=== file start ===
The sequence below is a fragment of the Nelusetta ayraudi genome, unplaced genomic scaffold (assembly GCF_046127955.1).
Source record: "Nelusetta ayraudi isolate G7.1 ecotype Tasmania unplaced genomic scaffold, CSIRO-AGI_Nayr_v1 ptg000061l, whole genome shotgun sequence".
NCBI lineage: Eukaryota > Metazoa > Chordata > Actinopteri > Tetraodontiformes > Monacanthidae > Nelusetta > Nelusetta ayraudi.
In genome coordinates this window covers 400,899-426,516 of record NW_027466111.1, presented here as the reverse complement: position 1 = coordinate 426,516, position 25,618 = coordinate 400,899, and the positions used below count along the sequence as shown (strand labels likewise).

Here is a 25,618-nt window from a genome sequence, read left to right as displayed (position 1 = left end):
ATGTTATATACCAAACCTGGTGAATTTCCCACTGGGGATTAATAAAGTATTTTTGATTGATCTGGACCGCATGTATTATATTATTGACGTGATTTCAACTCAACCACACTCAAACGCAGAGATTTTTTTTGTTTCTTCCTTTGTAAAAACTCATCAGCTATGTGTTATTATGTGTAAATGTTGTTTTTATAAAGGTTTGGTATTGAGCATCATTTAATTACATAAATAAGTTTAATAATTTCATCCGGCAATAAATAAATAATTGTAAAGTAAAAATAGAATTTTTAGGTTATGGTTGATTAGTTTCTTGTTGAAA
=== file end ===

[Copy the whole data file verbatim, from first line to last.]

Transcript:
The sequence below is a fragment of the Nelusetta ayraudi genome, unplaced genomic scaffold (assembly GCF_046127955.1).
Source record: "Nelusetta ayraudi isolate G7.1 ecotype Tasmania unplaced genomic scaffold, CSIRO-AGI_Nayr_v1 ptg000061l, whole genome shotgun sequence".
NCBI lineage: Eukaryota > Metazoa > Chordata > Actinopteri > Tetraodontiformes > Monacanthidae > Nelusetta > Nelusetta ayraudi.
In genome coordinates this window covers 400,899-426,516 of record NW_027466111.1, presented here as the reverse complement: position 1 = coordinate 426,516, position 25,618 = coordinate 400,899, and the positions used below count along the sequence as shown (strand labels likewise).

Here is a 25,618-nt window from a genome sequence, read left to right as displayed (position 1 = left end):
ATGTTATATACCAAACCTGGTGAATTTCCCACTGGGGATTAATAAAGTATTTTTGATTGATCTGGACCGCATGTATTATATTATTGACGTGATTTCAACTCAACCACACTCAAACGCAGAGATTTTTTTTGTTTCTTCCTTTGTAAAAACTCATCAGCTATGTGTTATTATGTGTAAATGTTGTTTTTATAAAGGTTTGGTATTGAGCATCATTTAATTACATAAATAAGTTTAATAATTTCATCCGGCAATAAATAAATAATTGTAAAGTAAAAATAGAATTTTTAGGTTATGGTTGATTAGTTTCTTGTTGAAA